After much rumour organisers have confirmed the re-introduction of an Amstel Gold Race for women for the first time since 2003.
Like the men’s race, also to be held on April 16th 2017, the 125 km women’s event will start in Maastricht, looping through the hilly Dutch province of Limburg, before finishing after the famous ascent of the Cauberg.
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However, unlike the men, the Ladies Edition, as it has been called, will will cover just one local lap, the route climbing out of Valkenburg up the Cauburg just twice.
Though it is yet to be confirmed, organisers have applied to the UCI for the event to be included in the 2017 Women’s WorldTour, the calendar of which is due to be announced after the UCI World Championships later this month.
While the men’s competition has been running since 1966, a women’s event ran for three years from 2001, with Britain’s Nicole Cooke most recent winner in 2003. Leontien van Moorsel, winner of the event in 2002, has been announced as race director.
Recently the Boels Rental Ladies Tour, a six stage largely flat race in the Netherlands, has used Limburg as its decisive stage, the finish being in Valkenburg at the top of the Cauburg. It was also used in the 2012 World Championships where Marianne Vos won the second of her three road world title and Britain’s Lucy Garner won her second consecutive junior rainbow jersey.
In addition to Amstel Gold there have been rumours of a women’s Liège-Bastogne-Liège, the two of which would go with the long established Flèche Wallonne Femmes to make a women’s version of Ardennes Week. The creation of these new races, however, has caused the displacement of other established events in the women’s calendar.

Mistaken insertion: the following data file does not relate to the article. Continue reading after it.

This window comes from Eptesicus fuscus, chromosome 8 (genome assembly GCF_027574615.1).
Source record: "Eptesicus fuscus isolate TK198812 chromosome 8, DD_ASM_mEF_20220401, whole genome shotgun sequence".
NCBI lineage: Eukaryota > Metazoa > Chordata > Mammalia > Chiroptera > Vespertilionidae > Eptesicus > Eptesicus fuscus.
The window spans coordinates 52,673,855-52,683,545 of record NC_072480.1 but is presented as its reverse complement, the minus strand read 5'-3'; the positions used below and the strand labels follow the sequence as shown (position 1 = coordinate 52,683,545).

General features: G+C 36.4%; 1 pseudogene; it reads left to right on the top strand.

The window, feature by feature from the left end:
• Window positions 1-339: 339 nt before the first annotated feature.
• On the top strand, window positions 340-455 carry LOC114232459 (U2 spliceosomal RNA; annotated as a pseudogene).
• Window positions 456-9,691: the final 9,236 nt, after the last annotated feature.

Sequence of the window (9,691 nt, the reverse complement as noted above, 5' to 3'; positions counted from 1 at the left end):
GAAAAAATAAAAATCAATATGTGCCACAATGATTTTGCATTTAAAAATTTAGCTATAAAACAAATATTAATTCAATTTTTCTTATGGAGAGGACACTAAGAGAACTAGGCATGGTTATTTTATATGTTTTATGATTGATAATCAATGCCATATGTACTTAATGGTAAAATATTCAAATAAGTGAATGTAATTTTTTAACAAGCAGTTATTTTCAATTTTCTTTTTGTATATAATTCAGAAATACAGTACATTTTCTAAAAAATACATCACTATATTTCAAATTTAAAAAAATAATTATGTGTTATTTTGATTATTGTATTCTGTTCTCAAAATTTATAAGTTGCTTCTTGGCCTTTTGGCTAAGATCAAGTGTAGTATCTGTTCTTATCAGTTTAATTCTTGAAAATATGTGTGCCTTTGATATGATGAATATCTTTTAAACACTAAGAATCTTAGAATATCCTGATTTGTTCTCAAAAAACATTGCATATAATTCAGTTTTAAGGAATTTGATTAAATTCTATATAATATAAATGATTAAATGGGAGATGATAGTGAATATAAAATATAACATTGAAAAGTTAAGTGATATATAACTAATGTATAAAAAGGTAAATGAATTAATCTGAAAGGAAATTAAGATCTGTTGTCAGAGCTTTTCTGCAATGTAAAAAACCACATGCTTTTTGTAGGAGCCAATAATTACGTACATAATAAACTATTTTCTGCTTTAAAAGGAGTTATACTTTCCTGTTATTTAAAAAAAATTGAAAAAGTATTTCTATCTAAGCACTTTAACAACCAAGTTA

In 2016 the UCI 2.1 ranked Euskal Emakumeen Bira, a four stage race in the Basque country, moved to April to allow for the Amgen Tour of California. It now seems that it will be forced to move again to accommodate Amstel Gold.
Last week the 1.1 ranked Dwars door de Westhoek revealed it may have to discontinue as it had been unable to find an alternate date after the Belgian federation asked it to move to accommodate a women’s Liège-Bastogne-Liège.
Despite this, Vos welcomed the addition of Amstel Gold to the women’s calendar.
“The Amstel Gold Race Ladies Edition is another very big step in the recognition and the professionalisation of women’s cycling,” she said. “Dutch female cyclists are doing a very good job internationally, but there is nothing more beautiful than cycling a spectacular track for a big enthusiastic crowd in your own country.”
There race will be televised as part of the coverage of the men’s event which runs concurrently.